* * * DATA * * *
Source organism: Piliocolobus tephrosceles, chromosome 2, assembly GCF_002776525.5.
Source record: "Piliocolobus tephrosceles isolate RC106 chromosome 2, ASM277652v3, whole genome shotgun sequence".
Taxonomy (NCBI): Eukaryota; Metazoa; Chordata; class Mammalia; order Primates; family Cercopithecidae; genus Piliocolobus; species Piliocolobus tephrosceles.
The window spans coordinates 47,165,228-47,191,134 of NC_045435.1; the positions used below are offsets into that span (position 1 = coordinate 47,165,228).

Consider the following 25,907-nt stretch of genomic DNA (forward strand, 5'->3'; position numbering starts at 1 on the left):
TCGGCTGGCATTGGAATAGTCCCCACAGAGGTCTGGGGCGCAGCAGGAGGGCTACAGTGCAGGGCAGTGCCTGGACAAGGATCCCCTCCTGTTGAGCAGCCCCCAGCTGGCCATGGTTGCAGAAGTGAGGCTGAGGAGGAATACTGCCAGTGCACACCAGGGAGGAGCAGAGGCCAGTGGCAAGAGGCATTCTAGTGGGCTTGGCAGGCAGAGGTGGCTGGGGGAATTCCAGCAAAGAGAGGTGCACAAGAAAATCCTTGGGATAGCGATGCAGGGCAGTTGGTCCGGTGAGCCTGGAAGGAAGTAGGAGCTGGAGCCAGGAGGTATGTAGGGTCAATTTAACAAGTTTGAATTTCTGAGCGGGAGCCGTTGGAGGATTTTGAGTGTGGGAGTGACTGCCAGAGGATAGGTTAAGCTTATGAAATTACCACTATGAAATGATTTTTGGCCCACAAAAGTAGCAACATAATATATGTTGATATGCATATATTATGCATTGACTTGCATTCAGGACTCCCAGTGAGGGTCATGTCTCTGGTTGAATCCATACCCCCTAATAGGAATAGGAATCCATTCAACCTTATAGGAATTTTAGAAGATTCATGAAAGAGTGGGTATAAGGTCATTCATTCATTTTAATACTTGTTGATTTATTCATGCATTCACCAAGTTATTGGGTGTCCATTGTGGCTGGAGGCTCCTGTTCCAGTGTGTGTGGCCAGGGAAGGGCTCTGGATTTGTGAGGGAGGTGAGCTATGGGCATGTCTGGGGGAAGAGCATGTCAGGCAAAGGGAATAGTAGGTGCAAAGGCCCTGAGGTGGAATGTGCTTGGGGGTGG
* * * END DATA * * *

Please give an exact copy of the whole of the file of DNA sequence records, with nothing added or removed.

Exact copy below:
Source organism: Piliocolobus tephrosceles, chromosome 2, assembly GCF_002776525.5.
Source record: "Piliocolobus tephrosceles isolate RC106 chromosome 2, ASM277652v3, whole genome shotgun sequence".
Taxonomy (NCBI): Eukaryota; Metazoa; Chordata; class Mammalia; order Primates; family Cercopithecidae; genus Piliocolobus; species Piliocolobus tephrosceles.
The window spans coordinates 47,165,228-47,191,134 of NC_045435.1; the positions used below are offsets into that span (position 1 = coordinate 47,165,228).

Consider the following 25,907-nt stretch of genomic DNA (forward strand, 5'->3'; position numbering starts at 1 on the left):
TCGGCTGGCATTGGAATAGTCCCCACAGAGGTCTGGGGCGCAGCAGGAGGGCTACAGTGCAGGGCAGTGCCTGGACAAGGATCCCCTCCTGTTGAGCAGCCCCCAGCTGGCCATGGTTGCAGAAGTGAGGCTGAGGAGGAATACTGCCAGTGCACACCAGGGAGGAGCAGAGGCCAGTGGCAAGAGGCATTCTAGTGGGCTTGGCAGGCAGAGGTGGCTGGGGGAATTCCAGCAAAGAGAGGTGCACAAGAAAATCCTTGGGATAGCGATGCAGGGCAGTTGGTCCGGTGAGCCTGGAAGGAAGTAGGAGCTGGAGCCAGGAGGTATGTAGGGTCAATTTAACAAGTTTGAATTTCTGAGCGGGAGCCGTTGGAGGATTTTGAGTGTGGGAGTGACTGCCAGAGGATAGGTTAAGCTTATGAAATTACCACTATGAAATGATTTTTGGCCCACAAAAGTAGCAACATAATATATGTTGATATGCATATATTATGCATTGACTTGCATTCAGGACTCCCAGTGAGGGTCATGTCTCTGGTTGAATCCATACCCCCTAATAGGAATAGGAATCCATTCAACCTTATAGGAATTTTAGAAGATTCATGAAAGAGTGGGTATAAGGTCATTCATTCATTTTAATACTTGTTGATTTATTCATGCATTCACCAAGTTATTGGGTGTCCATTGTGGCTGGAGGCTCCTGTTCCAGTGTGTGTGGCCAGGGAAGGGCTCTGGATTTGTGAGGGAGGTGAGCTATGGGCATGTCTGGGGGAAGAGCATGTCAGGCAAAGGGAATAGTAGGTGCAAAGGCCCTGAGGTGGAATGTGCTTGGGGGTGG